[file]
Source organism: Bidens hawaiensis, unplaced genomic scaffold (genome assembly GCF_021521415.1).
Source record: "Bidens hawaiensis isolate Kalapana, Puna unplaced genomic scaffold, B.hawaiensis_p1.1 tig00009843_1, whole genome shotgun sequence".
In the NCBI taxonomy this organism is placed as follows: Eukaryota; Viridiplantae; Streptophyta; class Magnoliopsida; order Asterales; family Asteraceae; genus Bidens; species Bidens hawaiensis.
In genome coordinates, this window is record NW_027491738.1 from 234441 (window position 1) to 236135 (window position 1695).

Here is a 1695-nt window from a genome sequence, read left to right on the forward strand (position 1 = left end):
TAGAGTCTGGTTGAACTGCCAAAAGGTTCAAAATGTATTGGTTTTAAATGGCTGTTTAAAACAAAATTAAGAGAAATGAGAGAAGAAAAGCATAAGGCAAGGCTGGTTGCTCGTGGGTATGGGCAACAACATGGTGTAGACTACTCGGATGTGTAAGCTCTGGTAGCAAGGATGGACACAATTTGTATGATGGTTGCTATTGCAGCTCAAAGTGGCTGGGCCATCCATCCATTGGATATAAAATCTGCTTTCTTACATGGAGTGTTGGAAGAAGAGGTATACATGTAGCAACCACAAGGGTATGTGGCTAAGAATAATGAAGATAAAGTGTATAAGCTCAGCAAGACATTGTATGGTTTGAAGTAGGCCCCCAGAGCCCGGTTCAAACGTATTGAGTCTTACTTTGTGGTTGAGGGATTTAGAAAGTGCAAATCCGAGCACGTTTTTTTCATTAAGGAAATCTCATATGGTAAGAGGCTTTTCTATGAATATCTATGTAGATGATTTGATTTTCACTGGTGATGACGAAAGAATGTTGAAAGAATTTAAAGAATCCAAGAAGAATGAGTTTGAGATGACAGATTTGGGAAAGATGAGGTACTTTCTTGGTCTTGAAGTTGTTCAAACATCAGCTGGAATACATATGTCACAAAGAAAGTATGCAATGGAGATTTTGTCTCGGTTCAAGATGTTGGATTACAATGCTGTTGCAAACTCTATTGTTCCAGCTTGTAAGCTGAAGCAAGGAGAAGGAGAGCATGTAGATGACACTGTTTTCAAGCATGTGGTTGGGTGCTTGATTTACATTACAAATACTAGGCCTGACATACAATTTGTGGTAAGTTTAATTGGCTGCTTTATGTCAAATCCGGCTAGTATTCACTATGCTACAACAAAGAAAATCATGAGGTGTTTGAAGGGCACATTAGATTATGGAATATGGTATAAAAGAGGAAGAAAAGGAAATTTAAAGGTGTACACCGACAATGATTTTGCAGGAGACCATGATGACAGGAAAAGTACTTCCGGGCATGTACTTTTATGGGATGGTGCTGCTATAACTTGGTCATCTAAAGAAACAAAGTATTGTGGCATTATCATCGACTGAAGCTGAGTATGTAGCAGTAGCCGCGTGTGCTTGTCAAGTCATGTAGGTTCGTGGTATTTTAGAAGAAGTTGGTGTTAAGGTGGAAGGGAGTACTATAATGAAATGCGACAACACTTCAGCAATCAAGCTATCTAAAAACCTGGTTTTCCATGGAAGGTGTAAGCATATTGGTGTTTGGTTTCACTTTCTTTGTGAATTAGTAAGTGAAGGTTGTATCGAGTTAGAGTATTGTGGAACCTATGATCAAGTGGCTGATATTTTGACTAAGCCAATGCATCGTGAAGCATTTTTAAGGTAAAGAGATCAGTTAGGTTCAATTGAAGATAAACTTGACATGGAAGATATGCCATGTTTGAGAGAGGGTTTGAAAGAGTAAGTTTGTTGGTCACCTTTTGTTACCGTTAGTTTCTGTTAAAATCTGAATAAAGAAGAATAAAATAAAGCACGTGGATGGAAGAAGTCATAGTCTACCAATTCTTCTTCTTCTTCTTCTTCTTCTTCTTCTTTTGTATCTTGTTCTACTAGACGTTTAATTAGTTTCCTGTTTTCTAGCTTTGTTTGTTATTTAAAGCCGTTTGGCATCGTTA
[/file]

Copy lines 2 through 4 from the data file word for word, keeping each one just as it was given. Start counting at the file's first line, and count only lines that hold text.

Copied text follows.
Source record: "Bidens hawaiensis isolate Kalapana, Puna unplaced genomic scaffold, B.hawaiensis_p1.1 tig00009843_1, whole genome shotgun sequence".
In the NCBI taxonomy this organism is placed as follows: Eukaryota; Viridiplantae; Streptophyta; class Magnoliopsida; order Asterales; family Asteraceae; genus Bidens; species Bidens hawaiensis.
In genome coordinates, this window is record NW_027491738.1 from 234441 (window position 1) to 236135 (window position 1695).